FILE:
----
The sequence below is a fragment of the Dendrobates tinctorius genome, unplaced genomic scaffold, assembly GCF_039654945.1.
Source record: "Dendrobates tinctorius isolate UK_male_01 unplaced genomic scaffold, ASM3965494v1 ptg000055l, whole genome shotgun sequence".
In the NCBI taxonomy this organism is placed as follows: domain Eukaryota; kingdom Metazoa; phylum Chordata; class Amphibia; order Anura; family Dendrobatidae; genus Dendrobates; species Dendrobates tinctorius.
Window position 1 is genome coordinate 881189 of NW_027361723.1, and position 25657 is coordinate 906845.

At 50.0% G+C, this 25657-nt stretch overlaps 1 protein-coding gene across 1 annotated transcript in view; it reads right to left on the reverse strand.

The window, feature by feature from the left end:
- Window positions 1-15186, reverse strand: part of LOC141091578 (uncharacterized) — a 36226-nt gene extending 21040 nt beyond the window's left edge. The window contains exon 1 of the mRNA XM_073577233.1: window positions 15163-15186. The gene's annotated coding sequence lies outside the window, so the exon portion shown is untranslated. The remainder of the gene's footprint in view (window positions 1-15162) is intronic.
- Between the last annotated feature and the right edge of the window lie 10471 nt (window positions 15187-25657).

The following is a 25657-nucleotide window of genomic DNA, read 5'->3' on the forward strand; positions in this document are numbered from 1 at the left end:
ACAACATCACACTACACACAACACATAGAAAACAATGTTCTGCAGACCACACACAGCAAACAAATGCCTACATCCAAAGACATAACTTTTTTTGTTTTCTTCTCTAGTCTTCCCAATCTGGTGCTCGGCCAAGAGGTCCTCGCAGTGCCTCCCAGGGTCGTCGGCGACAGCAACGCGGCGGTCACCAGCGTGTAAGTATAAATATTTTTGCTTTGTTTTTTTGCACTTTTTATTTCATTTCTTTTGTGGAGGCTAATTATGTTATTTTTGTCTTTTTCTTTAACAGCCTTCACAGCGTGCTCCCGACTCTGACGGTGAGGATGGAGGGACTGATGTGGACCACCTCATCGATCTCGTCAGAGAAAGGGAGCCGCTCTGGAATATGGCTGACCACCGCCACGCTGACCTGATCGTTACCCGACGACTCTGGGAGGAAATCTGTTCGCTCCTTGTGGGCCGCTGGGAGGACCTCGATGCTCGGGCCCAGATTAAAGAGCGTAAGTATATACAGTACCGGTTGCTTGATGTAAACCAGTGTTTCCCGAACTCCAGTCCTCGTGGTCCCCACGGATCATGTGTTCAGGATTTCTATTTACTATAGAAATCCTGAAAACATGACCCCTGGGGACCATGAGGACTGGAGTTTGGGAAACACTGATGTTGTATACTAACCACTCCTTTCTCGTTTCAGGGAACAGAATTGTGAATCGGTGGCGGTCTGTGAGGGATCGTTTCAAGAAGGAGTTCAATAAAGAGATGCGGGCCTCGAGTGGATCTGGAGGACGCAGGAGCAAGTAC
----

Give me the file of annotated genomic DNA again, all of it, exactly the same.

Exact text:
The sequence below is a fragment of the Dendrobates tinctorius genome, unplaced genomic scaffold, assembly GCF_039654945.1.
Source record: "Dendrobates tinctorius isolate UK_male_01 unplaced genomic scaffold, ASM3965494v1 ptg000055l, whole genome shotgun sequence".
In the NCBI taxonomy this organism is placed as follows: domain Eukaryota; kingdom Metazoa; phylum Chordata; class Amphibia; order Anura; family Dendrobatidae; genus Dendrobates; species Dendrobates tinctorius.
Window position 1 is genome coordinate 881189 of NW_027361723.1, and position 25657 is coordinate 906845.

At 50.0% G+C, this 25657-nt stretch overlaps 1 protein-coding gene across 1 annotated transcript in view; it reads right to left on the reverse strand.

The window, feature by feature from the left end:
- Window positions 1-15186, reverse strand: part of LOC141091578 (uncharacterized) — a 36226-nt gene extending 21040 nt beyond the window's left edge. The window contains exon 1 of the mRNA XM_073577233.1: window positions 15163-15186. The gene's annotated coding sequence lies outside the window, so the exon portion shown is untranslated. The remainder of the gene's footprint in view (window positions 1-15162) is intronic.
- Between the last annotated feature and the right edge of the window lie 10471 nt (window positions 15187-25657).

The following is a 25657-nucleotide window of genomic DNA, read 5'->3' on the forward strand; positions in this document are numbered from 1 at the left end:
ACAACATCACACTACACACAACACATAGAAAACAATGTTCTGCAGACCACACACAGCAAACAAATGCCTACATCCAAAGACATAACTTTTTTTGTTTTCTTCTCTAGTCTTCCCAATCTGGTGCTCGGCCAAGAGGTCCTCGCAGTGCCTCCCAGGGTCGTCGGCGACAGCAACGCGGCGGTCACCAGCGTGTAAGTATAAATATTTTTGCTTTGTTTTTTTGCACTTTTTATTTCATTTCTTTTGTGGAGGCTAATTATGTTATTTTTGTCTTTTTCTTTAACAGCCTTCACAGCGTGCTCCCGACTCTGACGGTGAGGATGGAGGGACTGATGTGGACCACCTCATCGATCTCGTCAGAGAAAGGGAGCCGCTCTGGAATATGGCTGACCACCGCCACGCTGACCTGATCGTTACCCGACGACTCTGGGAGGAAATCTGTTCGCTCCTTGTGGGCCGCTGGGAGGACCTCGATGCTCGGGCCCAGATTAAAGAGCGTAAGTATATACAGTACCGGTTGCTTGATGTAAACCAGTGTTTCCCGAACTCCAGTCCTCGTGGTCCCCACGGATCATGTGTTCAGGATTTCTATTTACTATAGAAATCCTGAAAACATGACCCCTGGGGACCATGAGGACTGGAGTTTGGGAAACACTGATGTTGTATACTAACCACTCCTTTCTCGTTTCAGGGAACAGAATTGTGAATCGGTGGCGGTCTGTGAGGGATCGTTTCAAGAAGGAGTTCAATAAAGAGATGCGGGCCTCGAGTGGATCTGGAGGACGCAGGAGCAAGTAC